France's Excellent Healthcare System Just Got Easier For Expats

The French healthcare system, legendary for its excellence, is about to become much more accessible and affordable to expats.
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By Barbara Diggs,

The French healthcare system, legendary for its excellence, is about to become much more accessible and affordable to expats.
Sunflowers and Hay Bales in Dordogne Aquitaine, France
This is because in January this year, France instituted a new universal system of healthcare, called the Protection Universelle Maladie (PUMA). This system grants an automatic and continuous right to healthcare to those who legally reside in France in a "stable and regular" manner.

This means that, if you've lived in France for three consecutive months and are a permanent legal resident (that is, you live in France at least 183 days a year), you're eligible to apply for public healthcare coverage.

This is big news. France's high-quality, affordable, and widely accessible healthcare system led the World Health Organization to rank it #1 out of 191 countries for best overall healthcare in the only such rankings ever completed, back in 2000.

France has offered universal healthcare since 2000. But many expats looking to retire abroad weren't eligible to apply for coverage until they had legally resided in France for anywhere from one to five years. In the interim, they had to obtain private health insurance, which can be a lot more expensive.
Colorful Street in Pierrefeu-du-Var in Provence, France
To make matters more complicated, many retirees who were granted access to public healthcare under the previous plan had to visit the local healthcare bureau (known as Caisse Primaire d'Assurance Maladie or CPAM) every single year, with an armful of documents to reaffirm their income, residence status, and other factors. If not, they'd risk losing coverage.

But with the new law, this heavy administrative burden is lifted and continuous coverage for all is assured.

Low Costs, Great Care

Most retired participants in the French healthcare system pay around 8% of their net income (based on the previous two years' tax returns) above a minimum income threshold set by the government.

The 2016 minimum threshold for a single person is €9,611 (around $10,713). That means if you had a net income of €30,000 ($33,441 ) in 2015 and 2014, your net income over the threshold would be calculated as €20,389 ($22,728). Your healthcare payments for the year would then total 8% of €20,389 ($22,728): that is, €1,631 ($1,818). That comes to €135.92 ($151.50) a month.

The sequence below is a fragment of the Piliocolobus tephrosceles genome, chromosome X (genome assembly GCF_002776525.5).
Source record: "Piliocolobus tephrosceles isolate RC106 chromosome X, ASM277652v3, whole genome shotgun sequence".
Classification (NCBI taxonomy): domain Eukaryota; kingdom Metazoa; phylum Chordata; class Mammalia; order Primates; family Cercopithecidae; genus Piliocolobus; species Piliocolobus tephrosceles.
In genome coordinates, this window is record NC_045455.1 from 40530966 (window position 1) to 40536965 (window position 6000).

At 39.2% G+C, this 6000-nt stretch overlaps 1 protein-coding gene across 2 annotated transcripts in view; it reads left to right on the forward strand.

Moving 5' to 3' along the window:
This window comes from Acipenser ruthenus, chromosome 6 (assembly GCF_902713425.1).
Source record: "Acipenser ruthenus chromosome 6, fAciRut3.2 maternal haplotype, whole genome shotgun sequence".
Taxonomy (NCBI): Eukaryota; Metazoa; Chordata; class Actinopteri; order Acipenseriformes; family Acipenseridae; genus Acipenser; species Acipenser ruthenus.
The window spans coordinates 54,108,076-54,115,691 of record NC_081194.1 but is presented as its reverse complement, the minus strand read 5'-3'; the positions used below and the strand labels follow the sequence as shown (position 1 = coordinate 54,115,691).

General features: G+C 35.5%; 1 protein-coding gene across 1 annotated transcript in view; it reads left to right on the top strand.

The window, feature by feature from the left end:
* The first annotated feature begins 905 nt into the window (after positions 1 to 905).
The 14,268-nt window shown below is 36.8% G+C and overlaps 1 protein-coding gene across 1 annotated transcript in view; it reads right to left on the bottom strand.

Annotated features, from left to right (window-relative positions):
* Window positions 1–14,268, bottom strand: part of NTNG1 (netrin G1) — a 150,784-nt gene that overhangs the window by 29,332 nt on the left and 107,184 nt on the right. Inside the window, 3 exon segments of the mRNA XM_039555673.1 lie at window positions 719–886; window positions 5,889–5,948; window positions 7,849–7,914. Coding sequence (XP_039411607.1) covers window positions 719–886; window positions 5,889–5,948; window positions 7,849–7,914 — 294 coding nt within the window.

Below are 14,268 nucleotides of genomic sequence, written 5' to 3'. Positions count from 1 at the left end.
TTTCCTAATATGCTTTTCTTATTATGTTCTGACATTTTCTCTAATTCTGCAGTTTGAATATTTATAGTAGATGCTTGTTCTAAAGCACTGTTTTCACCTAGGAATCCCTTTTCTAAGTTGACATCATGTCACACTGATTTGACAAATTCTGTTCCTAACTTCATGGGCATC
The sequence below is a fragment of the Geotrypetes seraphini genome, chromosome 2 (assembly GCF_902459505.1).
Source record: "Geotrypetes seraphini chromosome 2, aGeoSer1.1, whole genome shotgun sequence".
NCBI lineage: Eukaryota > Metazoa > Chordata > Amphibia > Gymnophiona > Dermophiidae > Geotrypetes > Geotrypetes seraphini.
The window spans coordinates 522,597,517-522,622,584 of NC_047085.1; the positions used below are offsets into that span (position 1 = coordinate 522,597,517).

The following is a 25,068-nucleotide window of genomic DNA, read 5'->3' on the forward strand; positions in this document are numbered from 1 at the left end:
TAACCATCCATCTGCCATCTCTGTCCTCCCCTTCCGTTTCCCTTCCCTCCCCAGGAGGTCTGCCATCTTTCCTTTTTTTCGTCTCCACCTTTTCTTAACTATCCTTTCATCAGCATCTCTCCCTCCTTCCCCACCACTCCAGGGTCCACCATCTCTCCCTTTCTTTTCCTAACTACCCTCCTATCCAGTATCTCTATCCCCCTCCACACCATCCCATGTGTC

These payments entitle you to a 70% reimbursement of the government-fixed fees (tariff conventionné) for doctor, dentist, and specialist visits, 80% off fixed hospital costs, and as much as 100% off the cost of medications. Government-fixed fees are standard rates set by French social security.
Rooftops of Saint-Emilion in Gironde Aquitaine, France
For example, doctors working within the government system have a tariff conventionné of €23 ($26). That's right: An ordinary doctor's visit in France costs just €23 ($26). And 70% of that will be reimbursed.

Private doctors and hospitals always have higher rates: A private doctor may charge anywhere from €45 ($50) to €120 ($134), depending on your location. Yet the government system still only entitles you to be reimbursed for 70% of the fixed rate. To cover the shortfall, almost everyone takes out "top-up" insurance through a private company called a mutuelle. Mutuelle prices typically run €25 ($28) to €100 ($111) a month, depending on the seller and the extent of the coverage you want.

Between the PUMA coverage and the mutuelle, you generally have very few out-of-pocket costs. But there are some. Doctor visits have a mandated €1 ($1.11) out-of-pocket cost.

Another plus: The cost of medical treatment in the French system is substantially less than in the U.S. So even if you do have out-of-pocket medical costs, they won't break the bank.

I've lived here for 15 years and I'm still pleasantly shocked by the low price of medical services. Just recently, my son injured his finger at school. We went to the emergency room, met with a doctor, had x-rays done, met with the doctor again, got my son's sprained finger taped, and were headed back home within a few hours. The bill? Just €29 (about $32) ...which wasn't even asked for at the hospital--I got the bill weeks later.

How to Access France's Public Healthcare

Applying for French healthcare is time-consuming but straightforward. The key is to have documentation that proves your legal residence status and intention to live in France for at least 183 days a year.

You'll need to collect all the relevant documents and submit a completed application to your local CPAM office. Among the items you'll need are your passport; visa; birth certificate; deed, lease or rent receipts; and proof of income. One of the most important documents is your French utility bill, which both proves that you live in France and demonstrates a long-term commitment to reside in the country.

France being France, you'll likely encounter bureaucracy and snags. But many North Americans seem to be having a fairly easy time switching over.

This article comes to us courtesy of, the world's leading authority on how to live, work, invest, travel, and retire better overseas.

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